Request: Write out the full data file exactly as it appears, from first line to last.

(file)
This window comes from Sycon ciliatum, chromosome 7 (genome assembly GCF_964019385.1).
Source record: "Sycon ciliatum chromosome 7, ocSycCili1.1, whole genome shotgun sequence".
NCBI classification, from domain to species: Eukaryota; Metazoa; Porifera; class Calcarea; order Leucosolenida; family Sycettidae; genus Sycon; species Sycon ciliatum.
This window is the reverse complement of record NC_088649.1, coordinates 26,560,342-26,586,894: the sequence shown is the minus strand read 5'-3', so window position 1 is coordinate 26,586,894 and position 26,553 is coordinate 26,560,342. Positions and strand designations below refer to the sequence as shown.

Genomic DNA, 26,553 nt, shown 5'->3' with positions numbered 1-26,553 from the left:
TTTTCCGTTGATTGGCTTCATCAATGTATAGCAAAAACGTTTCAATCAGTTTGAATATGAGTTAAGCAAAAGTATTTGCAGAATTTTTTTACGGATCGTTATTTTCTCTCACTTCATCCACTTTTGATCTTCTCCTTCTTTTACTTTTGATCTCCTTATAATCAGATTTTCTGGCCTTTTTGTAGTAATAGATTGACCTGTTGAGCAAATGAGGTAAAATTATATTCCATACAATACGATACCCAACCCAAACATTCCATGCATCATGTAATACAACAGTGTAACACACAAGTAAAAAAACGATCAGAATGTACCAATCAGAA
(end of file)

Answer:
This window comes from Sycon ciliatum, chromosome 7 (genome assembly GCF_964019385.1).
Source record: "Sycon ciliatum chromosome 7, ocSycCili1.1, whole genome shotgun sequence".
NCBI classification, from domain to species: Eukaryota; Metazoa; Porifera; class Calcarea; order Leucosolenida; family Sycettidae; genus Sycon; species Sycon ciliatum.
This window is the reverse complement of record NC_088649.1, coordinates 26,560,342-26,586,894: the sequence shown is the minus strand read 5'-3', so window position 1 is coordinate 26,586,894 and position 26,553 is coordinate 26,560,342. Positions and strand designations below refer to the sequence as shown.

Genomic DNA, 26,553 nt, shown 5'->3' with positions numbered 1-26,553 from the left:
TTTTCCGTTGATTGGCTTCATCAATGTATAGCAAAAACGTTTCAATCAGTTTGAATATGAGTTAAGCAAAAGTATTTGCAGAATTTTTTTACGGATCGTTATTTTCTCTCACTTCATCCACTTTTGATCTTCTCCTTCTTTTACTTTTGATCTCCTTATAATCAGATTTTCTGGCCTTTTTGTAGTAATAGATTGACCTGTTGAGCAAATGAGGTAAAATTATATTCCATACAATACGATACCCAACCCAAACATTCCATGCATCATGTAATACAACAGTGTAACACACAAGTAAAAAAACGATCAGAATGTACCAATCAGAA